Revanth and Alton find out that Astrid and Velda have been kidnapped. Distraught, they aren’t sure what to do. The people of the river and forest promise to help in whatever way they can. A small dryad climbs on Revanth’s back, laughing and clapping.
“She wants to go with you,” a tree sprite said. “But you can’t, little one,” she intoned softly. “Too long from your tree, and you will die, precious one.”
The child pouted.
“We can’t leave our grove unprotected,” a wood sprite said. “But we can travel with you to the end of our territory. From there, new friends will meet you.”
“We don’t know where to go,” Alton said sadly.
“We’ll help you,” the naiad said. “Wherever water runs, my sisters and I can travel. Even now, the search is on for Eleion. We’ll find her.”
“Meanwhile,” the oak dryad said. “Let me tell you what Oak Mother said.”
Velda woke slowly, holding her head. The walls around her whirled and dipped, making her cry out. Grasping her head to stop the spinning, she found herself in chains. Her wrists were bound, though her ankles were free.
“You’re awake,” Astrid spoke softly, not far away. “Be still a moment. It passes.”
“Are we?” Astrid shrugged. “Could be worse. At least it’s clean.”
Velda chanced a look around. The room appeared to be dense stone, like marble. The walls and floor were smooth and free of cracks. There were no windows, though there was light from somewhere.
Astrid sat on a stone ledge, big enough to lie on. Velda saw she was on one too. A rough woven blanket covered her lower limbs.
“Not a dungeon, but still a cell,” she mused. “No roots, dirt or water. They know something of our kind, then.”
“I think we’re above ground,” Astrid said. “I thought I heard the wind before, whirling about like it did around our tower—at home.”
Velda nodded. That made sense. Her kind, and Alton’s, were weakest in the air. Roots couldn’t penetrate this stone and there was no moisture present. For a prison, it was ideal.
“Not even a mote of dust,” Astrid frowned. “What is this place?”
“I don’t know, but I think it was built especially for us.”
“Do you remember anything?” Astrid pulled her knees to her chin, folding her arms around them.
“Darkness—whirling—and the smell—”
“Yes, it smelled like dead things.” Astrid shuddered.
“I think it was a puka, an evil spirit which can be sent to do its master’s bidding,” Velda explained.”
“Why would anyone want us?”
“I don’t know. Perhaps they’ll introduce themselves.”
As if on cue, a rattling at the door heralded a visitor. Velda stood, shoulders and head defiant, too angry to be afraid.
Astrid did her best to emulate Velda. Though not as confident as her friend appeared to be, there was no fear in the wide eyes. Her copper hair hung around her in a wild tangle. She touched Velda’s hand briefly before the door opened.
Alton and Revanth were well provisioned by their new friends. They insisted on filling his bag nearly to bursting. Once on their way, they traveled to Oak Mother’s grove, the wood sprites in tow.
Devastation met their eyes. The trees were slashed and uprooted. Oak Mother’s lower limbs lay in the tangle at her base. She was alive, but barely. Those of her wood sprites and dryads who were still able bodied, did their best to keep her alive.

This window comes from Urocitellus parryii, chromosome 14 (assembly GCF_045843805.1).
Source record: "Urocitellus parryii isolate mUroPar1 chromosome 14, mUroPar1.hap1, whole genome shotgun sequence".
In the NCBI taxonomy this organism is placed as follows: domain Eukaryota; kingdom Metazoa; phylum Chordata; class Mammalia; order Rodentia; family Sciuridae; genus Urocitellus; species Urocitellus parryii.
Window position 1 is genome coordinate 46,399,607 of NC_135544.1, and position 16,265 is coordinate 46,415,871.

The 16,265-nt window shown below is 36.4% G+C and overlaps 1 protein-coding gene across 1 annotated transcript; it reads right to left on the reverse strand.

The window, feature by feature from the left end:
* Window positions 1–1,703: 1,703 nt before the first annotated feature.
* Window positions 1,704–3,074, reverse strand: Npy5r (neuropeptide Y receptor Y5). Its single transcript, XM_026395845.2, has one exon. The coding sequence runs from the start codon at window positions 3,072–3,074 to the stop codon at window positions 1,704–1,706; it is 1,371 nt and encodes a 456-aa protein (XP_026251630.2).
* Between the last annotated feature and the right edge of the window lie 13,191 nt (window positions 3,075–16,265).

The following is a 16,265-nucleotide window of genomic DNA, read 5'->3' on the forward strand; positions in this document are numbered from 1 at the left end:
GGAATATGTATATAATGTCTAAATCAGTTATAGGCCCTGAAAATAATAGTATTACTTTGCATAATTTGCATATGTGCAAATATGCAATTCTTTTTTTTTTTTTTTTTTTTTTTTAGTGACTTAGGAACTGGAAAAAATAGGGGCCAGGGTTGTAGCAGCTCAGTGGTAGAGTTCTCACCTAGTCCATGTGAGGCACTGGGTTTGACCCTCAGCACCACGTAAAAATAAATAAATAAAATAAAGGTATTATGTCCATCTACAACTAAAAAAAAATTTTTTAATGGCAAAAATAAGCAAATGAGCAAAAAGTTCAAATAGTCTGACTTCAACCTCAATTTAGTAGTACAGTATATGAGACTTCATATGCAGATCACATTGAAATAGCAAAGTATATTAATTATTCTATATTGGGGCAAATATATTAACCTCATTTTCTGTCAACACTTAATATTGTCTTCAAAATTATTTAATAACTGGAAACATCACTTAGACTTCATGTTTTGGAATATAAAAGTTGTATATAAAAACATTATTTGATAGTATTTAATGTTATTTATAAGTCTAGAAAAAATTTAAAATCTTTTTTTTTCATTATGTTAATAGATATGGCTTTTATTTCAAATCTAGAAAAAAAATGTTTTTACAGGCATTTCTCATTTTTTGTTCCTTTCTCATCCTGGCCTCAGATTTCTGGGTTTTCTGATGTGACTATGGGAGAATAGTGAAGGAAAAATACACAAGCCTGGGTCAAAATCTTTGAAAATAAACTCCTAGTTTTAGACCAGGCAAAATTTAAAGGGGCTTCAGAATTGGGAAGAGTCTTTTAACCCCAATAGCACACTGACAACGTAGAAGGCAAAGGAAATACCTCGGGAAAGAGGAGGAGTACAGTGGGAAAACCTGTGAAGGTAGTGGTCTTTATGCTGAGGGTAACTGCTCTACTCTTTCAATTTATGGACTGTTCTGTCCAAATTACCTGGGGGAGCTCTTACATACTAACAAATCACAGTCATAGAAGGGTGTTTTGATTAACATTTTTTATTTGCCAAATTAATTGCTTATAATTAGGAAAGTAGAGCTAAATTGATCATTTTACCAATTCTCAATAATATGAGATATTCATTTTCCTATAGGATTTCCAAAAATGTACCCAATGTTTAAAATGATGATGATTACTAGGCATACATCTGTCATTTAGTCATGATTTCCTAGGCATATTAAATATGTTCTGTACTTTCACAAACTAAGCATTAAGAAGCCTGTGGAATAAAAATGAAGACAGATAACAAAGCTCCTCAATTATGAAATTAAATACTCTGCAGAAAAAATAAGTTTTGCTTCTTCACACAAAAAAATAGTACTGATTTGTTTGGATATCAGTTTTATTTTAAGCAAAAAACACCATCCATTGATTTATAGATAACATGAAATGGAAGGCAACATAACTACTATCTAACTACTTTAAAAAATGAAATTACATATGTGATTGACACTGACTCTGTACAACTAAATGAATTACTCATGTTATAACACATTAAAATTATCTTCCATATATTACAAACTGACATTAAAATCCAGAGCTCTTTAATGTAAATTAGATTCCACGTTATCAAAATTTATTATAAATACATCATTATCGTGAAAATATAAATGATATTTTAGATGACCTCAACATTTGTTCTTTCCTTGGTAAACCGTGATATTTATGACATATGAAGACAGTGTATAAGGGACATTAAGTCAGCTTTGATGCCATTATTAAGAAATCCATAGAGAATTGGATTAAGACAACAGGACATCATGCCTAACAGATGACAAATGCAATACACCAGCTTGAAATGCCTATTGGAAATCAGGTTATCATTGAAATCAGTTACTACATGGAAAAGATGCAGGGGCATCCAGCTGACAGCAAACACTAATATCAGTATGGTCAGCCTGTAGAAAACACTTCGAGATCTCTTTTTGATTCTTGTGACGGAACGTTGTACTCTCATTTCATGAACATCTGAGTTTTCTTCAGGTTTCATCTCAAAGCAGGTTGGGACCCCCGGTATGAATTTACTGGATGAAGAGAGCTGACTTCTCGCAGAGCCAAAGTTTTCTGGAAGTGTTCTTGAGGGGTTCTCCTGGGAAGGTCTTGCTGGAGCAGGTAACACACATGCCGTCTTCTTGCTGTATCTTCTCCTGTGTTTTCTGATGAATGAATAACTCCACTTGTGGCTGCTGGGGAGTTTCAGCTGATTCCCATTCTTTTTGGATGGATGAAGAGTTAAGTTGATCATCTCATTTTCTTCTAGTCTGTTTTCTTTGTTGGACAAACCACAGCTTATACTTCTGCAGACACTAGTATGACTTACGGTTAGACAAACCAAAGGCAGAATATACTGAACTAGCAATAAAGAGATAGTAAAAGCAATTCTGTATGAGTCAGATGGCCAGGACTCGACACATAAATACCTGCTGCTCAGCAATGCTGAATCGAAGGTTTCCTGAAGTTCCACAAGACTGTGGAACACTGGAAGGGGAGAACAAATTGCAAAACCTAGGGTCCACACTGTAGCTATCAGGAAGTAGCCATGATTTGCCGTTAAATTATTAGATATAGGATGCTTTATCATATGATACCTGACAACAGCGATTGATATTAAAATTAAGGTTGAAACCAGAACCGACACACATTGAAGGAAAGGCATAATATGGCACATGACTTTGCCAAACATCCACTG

The new arrivals sprang to action, Alton at their head. Revanth stood well out of the way. His horse’s body didn’t lend itself to rescue missions. As the flurry of activity surrounding Oak’s Mother increased, he looked about for clues of the events. As a man, he was a warrior and hunter. As a horse, he could sniff out even more than he could see. Something evil had passed here, not long ago. The very land reeked of it. Activity at the other side of the grove increased. Revanth barely noticed. He bent low, moving brush and debris aside with his nose and breath. He smelled Astrid and caught Velda’s scent. Both women had been close together when trouble came. There were signs of a struggle. The women had tried to fight, but whatever had taken them, was a superior force.
The odor was so strong in one spot, he knew the beast had stopped there. From that point, he no longer sensed the women. The scent of the beast disappeared a few steps away—and the lingering smell of ozone replaced it. What he found was beyond his ken. Revanth would have to wait for Alton to interpret his findings. At the moment, the wood sprite was engaged in a life and death struggle, with Oak Mother’s survival in the balance. Revanth was too ignorant of this, as well. He could only hope she would survive.
“Revanth!” Alton bellowed.
The horse-man responded without question. A sense of urgency filled him. He trotted across the grove.
“Here,” Alton commanded. “Just a touch,” he said, indicating the damaged trunk.
Revanth pressed his nose against the bark. To his alarm, it felt warm and pliant, like living flesh. He recoiled slightly, but didn’t pull away. He did his best to share comfort and strength with Oak Mother, imbuing his thoughts with love, projecting them to her. She shuddered and sighed, relaxing. The wood sprites worked quickly, healing and binding her wounds. Her severed limbs were planted in a ring around her. The dryads of her grove chanted over them. They took root, the leaves unfurling with renewed vigor.
© 2019 Dellani Oakes